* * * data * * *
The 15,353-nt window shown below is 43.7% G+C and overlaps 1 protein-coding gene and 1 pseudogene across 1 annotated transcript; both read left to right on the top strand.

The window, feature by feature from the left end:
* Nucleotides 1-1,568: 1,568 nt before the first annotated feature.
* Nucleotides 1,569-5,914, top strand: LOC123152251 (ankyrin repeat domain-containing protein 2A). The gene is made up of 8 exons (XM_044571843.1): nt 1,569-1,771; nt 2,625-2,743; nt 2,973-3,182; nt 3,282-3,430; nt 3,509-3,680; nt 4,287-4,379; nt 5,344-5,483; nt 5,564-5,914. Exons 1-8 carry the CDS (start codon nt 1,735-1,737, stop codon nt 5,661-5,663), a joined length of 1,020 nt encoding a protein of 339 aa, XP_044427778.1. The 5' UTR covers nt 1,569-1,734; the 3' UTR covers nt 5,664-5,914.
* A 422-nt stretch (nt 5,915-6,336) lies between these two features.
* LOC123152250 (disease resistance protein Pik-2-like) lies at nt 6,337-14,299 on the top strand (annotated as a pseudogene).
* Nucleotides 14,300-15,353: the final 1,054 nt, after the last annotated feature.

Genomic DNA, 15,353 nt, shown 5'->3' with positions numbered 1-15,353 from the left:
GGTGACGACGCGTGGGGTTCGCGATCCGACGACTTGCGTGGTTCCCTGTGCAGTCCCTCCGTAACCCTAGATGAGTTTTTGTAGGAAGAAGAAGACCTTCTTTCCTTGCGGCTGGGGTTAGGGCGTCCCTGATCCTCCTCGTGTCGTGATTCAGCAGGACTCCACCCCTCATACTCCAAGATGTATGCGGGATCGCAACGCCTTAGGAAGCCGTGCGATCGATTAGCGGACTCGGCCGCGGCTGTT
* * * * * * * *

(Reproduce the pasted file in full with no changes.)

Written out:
The 15,353-nt window shown below is 43.7% G+C and overlaps 1 protein-coding gene and 1 pseudogene across 1 annotated transcript; both read left to right on the top strand.

The window, feature by feature from the left end:
* Nucleotides 1-1,568: 1,568 nt before the first annotated feature.
* Nucleotides 1,569-5,914, top strand: LOC123152251 (ankyrin repeat domain-containing protein 2A). The gene is made up of 8 exons (XM_044571843.1): nt 1,569-1,771; nt 2,625-2,743; nt 2,973-3,182; nt 3,282-3,430; nt 3,509-3,680; nt 4,287-4,379; nt 5,344-5,483; nt 5,564-5,914. Exons 1-8 carry the CDS (start codon nt 1,735-1,737, stop codon nt 5,661-5,663), a joined length of 1,020 nt encoding a protein of 339 aa, XP_044427778.1. The 5' UTR covers nt 1,569-1,734; the 3' UTR covers nt 5,664-5,914.
* A 422-nt stretch (nt 5,915-6,336) lies between these two features.
* LOC123152250 (disease resistance protein Pik-2-like) lies at nt 6,337-14,299 on the top strand (annotated as a pseudogene).
* Nucleotides 14,300-15,353: the final 1,054 nt, after the last annotated feature.

Genomic DNA, 15,353 nt, shown 5'->3' with positions numbered 1-15,353 from the left:
GGTGACGACGCGTGGGGTTCGCGATCCGACGACTTGCGTGGTTCCCTGTGCAGTCCCTCCGTAACCCTAGATGAGTTTTTGTAGGAAGAAGAAGACCTTCTTTCCTTGCGGCTGGGGTTAGGGCGTCCCTGATCCTCCTCGTGTCGTGATTCAGCAGGACTCCACCCCTCATACTCCAAGATGTATGCGGGATCGCAACGCCTTAGGAAGCCGTGCGATCGATTAGCGGACTCGGCCGCGGCTGTT